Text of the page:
A “meaningful agreement” was declared to have been reached as the conference wrapped up, but an unnamed U.S. official involved in the talks was quoted as saying the accord is not sufficient to combat the threat of global warming. Marketplace’s Stephen Beard talked with Kai Ryssdal about what the agreement entails and what happens next.
Regardless of the outcome, all the players will be dealing with one major concern that isn’t going away. Sam Eaton explained on today’s Marketplace.
Watch President Obama’s press conference after announcement of the agreement on the Associated Press Web site.
Here’s a draft of the Copenhagen Accord. (PDF)
On today’s Marketplace, Laurent Corbier, chair of the International Chamber of Commerce and VP of sustainable development at energy firm Areva, talked with Kai Ryssdal about how businesses are looking for direction from the conference, which will bolster investment in clean technologies. Likewise, Ann Condon, director and counsel for General Electric’s environmental, health and safety programs, told Steve Chiotakis on the Marketplace Morning Report that GE wants to know where climate policy is going so it can develop products to meet future demands.
On the political front, John Dimsdale reported on how the conference’s difficulty at reaching an agreement is playing in Washington.
Andy Revkin just posted this quick and dirty — and extremely optimistic — interview with Sir Nicholas Stern. He sees a lot of hope down the final stretch.
He also had a very interesting blog post earlier in the week about the missing “P” word at the talks.
The importance of population size in gauging emissions trends was raised by Chinese officials here, who noted that their one-child policies reduced births by 400 million and emissions of carbon dioxide by some 18 million tons a year. In the first week of the meeting, Zhao Baige, vice minister of the National Population and Family Planning Commission, said the policies had some mixed consequences, with the country now aging and facing a paucity of girls. “I’m not saying that what we have done is 100 percent right, but I’m sure we are going in the right direction and now 1.3 billion people have benefited,” she said.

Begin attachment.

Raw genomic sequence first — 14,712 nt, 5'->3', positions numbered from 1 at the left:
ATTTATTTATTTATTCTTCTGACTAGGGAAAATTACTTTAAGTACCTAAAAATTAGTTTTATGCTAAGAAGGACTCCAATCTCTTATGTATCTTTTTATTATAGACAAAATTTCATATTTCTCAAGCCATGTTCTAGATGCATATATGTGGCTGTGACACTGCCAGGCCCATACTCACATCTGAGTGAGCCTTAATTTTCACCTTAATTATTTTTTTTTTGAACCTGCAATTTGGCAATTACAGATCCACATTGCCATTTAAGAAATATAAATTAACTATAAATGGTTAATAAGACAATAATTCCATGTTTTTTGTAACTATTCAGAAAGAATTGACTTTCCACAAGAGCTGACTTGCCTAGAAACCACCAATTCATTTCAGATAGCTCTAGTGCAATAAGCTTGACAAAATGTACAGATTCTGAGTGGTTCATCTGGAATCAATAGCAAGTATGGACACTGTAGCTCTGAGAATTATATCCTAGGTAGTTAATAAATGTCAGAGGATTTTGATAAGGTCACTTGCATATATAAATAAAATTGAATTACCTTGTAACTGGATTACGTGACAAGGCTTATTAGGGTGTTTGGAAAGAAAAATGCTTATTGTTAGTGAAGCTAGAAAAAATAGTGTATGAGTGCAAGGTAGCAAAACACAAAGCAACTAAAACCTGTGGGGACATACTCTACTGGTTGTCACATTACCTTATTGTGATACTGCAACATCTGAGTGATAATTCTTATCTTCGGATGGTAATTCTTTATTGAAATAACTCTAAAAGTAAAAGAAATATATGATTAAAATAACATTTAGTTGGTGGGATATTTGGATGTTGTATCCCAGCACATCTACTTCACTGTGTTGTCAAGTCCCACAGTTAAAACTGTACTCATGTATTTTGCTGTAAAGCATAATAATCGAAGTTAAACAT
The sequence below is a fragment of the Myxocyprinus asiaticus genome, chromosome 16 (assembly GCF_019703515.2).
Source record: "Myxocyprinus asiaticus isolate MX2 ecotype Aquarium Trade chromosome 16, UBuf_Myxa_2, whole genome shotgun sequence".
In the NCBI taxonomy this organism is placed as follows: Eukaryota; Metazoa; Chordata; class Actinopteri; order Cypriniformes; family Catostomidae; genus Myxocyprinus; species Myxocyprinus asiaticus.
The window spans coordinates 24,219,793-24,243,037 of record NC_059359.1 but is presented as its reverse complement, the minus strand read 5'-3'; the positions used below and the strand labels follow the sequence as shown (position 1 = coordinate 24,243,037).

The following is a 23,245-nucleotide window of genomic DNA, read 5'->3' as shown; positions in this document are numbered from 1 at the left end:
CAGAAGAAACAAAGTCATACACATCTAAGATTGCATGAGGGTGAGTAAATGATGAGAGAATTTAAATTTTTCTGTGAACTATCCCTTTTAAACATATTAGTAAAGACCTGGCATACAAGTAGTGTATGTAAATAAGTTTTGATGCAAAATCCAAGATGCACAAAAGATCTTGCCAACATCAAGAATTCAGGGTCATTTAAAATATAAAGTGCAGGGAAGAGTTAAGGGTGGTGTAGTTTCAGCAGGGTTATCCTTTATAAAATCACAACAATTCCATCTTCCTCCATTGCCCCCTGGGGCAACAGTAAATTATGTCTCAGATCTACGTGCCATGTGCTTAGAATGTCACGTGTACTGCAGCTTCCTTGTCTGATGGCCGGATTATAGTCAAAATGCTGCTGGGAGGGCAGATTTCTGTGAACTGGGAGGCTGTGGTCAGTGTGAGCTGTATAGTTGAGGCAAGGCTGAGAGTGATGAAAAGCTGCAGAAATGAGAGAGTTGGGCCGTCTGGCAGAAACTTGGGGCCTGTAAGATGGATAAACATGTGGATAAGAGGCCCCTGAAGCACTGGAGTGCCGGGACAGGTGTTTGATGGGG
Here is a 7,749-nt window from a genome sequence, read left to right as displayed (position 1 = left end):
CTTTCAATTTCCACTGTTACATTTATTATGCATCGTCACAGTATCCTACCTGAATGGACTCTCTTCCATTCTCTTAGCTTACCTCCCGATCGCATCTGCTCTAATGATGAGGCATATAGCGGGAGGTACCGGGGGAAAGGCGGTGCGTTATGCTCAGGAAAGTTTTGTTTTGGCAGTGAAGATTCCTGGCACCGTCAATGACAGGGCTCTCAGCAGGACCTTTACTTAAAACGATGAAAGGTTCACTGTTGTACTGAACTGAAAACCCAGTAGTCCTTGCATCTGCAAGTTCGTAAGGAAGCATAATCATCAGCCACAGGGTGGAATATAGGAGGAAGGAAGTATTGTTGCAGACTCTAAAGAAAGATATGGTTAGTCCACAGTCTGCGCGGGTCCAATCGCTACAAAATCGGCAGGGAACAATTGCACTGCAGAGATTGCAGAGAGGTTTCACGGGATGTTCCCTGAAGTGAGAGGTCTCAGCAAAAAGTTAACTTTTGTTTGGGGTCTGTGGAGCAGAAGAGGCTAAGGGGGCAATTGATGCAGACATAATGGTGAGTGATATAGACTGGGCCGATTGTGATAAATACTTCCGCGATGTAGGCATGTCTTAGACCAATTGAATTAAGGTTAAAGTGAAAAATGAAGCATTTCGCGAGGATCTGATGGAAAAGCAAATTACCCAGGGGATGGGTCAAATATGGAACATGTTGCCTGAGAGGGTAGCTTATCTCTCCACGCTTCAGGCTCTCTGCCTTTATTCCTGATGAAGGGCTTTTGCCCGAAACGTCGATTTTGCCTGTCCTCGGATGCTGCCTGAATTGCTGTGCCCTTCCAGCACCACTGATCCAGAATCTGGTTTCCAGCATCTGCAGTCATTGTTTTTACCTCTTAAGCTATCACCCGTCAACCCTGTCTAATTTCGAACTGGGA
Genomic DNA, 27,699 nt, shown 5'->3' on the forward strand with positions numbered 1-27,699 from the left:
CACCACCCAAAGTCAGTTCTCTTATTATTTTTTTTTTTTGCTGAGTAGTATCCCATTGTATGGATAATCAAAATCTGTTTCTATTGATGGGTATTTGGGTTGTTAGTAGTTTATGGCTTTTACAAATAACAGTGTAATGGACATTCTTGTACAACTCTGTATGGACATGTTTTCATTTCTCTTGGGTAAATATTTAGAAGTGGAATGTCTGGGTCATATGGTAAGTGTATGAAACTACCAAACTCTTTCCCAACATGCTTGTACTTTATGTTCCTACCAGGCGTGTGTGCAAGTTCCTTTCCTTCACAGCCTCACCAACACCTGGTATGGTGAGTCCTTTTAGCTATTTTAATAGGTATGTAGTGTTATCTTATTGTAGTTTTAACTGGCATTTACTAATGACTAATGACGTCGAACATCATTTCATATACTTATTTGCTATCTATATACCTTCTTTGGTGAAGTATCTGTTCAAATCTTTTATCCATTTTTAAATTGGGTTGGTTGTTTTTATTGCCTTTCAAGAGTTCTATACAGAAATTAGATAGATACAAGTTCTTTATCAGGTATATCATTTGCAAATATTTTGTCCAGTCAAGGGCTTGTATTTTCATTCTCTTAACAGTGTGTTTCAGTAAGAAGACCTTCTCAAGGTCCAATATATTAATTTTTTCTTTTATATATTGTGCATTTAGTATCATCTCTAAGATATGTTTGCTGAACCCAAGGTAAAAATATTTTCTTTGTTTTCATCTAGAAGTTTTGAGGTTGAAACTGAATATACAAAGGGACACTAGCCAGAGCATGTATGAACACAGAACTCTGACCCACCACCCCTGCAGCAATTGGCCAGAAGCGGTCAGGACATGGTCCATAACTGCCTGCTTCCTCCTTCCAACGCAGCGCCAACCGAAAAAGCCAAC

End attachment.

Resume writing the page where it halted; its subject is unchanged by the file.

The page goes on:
Protesters have been making their presence known on the streets of Copenhagen during the U.N. climate change conference. See the slideshow by Marketplace sustainability reporter Sam Eaton.
Denmark is far ahead of the United States in moving to a clean economy. Sam Eaton reported today on the sacrifice the Danes are making to build a low-carbon future. One couple he featured, Kaspar Olesen and Susanne Nielsen (above), showed him their home’s 1949 vintage oil furnace, which the government helped them replace. See Sam’s slideshow too.
Protesters in the streets of Copenhagen are getting increasingly frustrated as negotiations at the conference crawl along, and the very real possibility of a deadlock looms. Stephen Beard talks with Kai Ryssdal about what’s going on — and what’s not.
Two giants in the discussions, the United States and China, are the world’s largest emitters of heat-trapping gases. From Shanghai, Marketplace’s Scott Tong reports on the big disagreements they have over how much carbon to cut and who should pay for it.
While negotiators and global leaders are still drawing out their arguments at COP15 over carbon reductions and funding, City leaders aren’t standing still for the higher-ups to make decisions on how to deal with climate change - they are stepping into action.